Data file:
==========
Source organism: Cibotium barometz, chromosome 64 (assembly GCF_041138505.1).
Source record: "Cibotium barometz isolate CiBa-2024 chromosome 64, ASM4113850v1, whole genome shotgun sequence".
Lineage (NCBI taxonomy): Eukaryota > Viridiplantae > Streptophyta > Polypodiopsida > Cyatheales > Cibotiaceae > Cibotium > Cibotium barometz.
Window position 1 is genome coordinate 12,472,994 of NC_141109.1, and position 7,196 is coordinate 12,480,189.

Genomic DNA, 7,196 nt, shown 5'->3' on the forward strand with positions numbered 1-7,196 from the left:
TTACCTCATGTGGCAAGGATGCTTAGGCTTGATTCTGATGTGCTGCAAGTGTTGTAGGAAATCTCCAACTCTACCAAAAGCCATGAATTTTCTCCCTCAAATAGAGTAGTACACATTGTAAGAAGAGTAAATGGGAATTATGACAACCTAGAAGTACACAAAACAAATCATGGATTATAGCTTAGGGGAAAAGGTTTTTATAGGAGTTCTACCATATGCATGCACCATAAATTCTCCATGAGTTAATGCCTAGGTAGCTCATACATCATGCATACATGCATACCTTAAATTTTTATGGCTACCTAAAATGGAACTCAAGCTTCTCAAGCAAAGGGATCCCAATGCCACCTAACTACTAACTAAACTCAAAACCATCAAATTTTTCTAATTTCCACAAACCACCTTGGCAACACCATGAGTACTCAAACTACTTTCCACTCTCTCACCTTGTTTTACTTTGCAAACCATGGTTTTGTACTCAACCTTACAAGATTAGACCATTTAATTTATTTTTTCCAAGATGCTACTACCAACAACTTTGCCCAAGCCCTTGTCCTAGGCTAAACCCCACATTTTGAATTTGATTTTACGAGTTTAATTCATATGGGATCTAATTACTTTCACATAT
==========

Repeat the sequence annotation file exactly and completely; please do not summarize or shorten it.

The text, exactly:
Source organism: Cibotium barometz, chromosome 64 (assembly GCF_041138505.1).
Source record: "Cibotium barometz isolate CiBa-2024 chromosome 64, ASM4113850v1, whole genome shotgun sequence".
Lineage (NCBI taxonomy): Eukaryota > Viridiplantae > Streptophyta > Polypodiopsida > Cyatheales > Cibotiaceae > Cibotium > Cibotium barometz.
Window position 1 is genome coordinate 12,472,994 of NC_141109.1, and position 7,196 is coordinate 12,480,189.

Genomic DNA, 7,196 nt, shown 5'->3' on the forward strand with positions numbered 1-7,196 from the left:
TTACCTCATGTGGCAAGGATGCTTAGGCTTGATTCTGATGTGCTGCAAGTGTTGTAGGAAATCTCCAACTCTACCAAAAGCCATGAATTTTCTCCCTCAAATAGAGTAGTACACATTGTAAGAAGAGTAAATGGGAATTATGACAACCTAGAAGTACACAAAACAAATCATGGATTATAGCTTAGGGGAAAAGGTTTTTATAGGAGTTCTACCATATGCATGCACCATAAATTCTCCATGAGTTAATGCCTAGGTAGCTCATACATCATGCATACATGCATACCTTAAATTTTTATGGCTACCTAAAATGGAACTCAAGCTTCTCAAGCAAAGGGATCCCAATGCCACCTAACTACTAACTAAACTCAAAACCATCAAATTTTTCTAATTTCCACAAACCACCTTGGCAACACCATGAGTACTCAAACTACTTTCCACTCTCTCACCTTGTTTTACTTTGCAAACCATGGTTTTGTACTCAACCTTACAAGATTAGACCATTTAATTTATTTTTTCCAAGATGCTACTACCAACAACTTTGCCCAAGCCCTTGTCCTAGGCTAAACCCCACATTTTGAATTTGATTTTACGAGTTTAATTCATATGGGATCTAATTACTTTCACATAT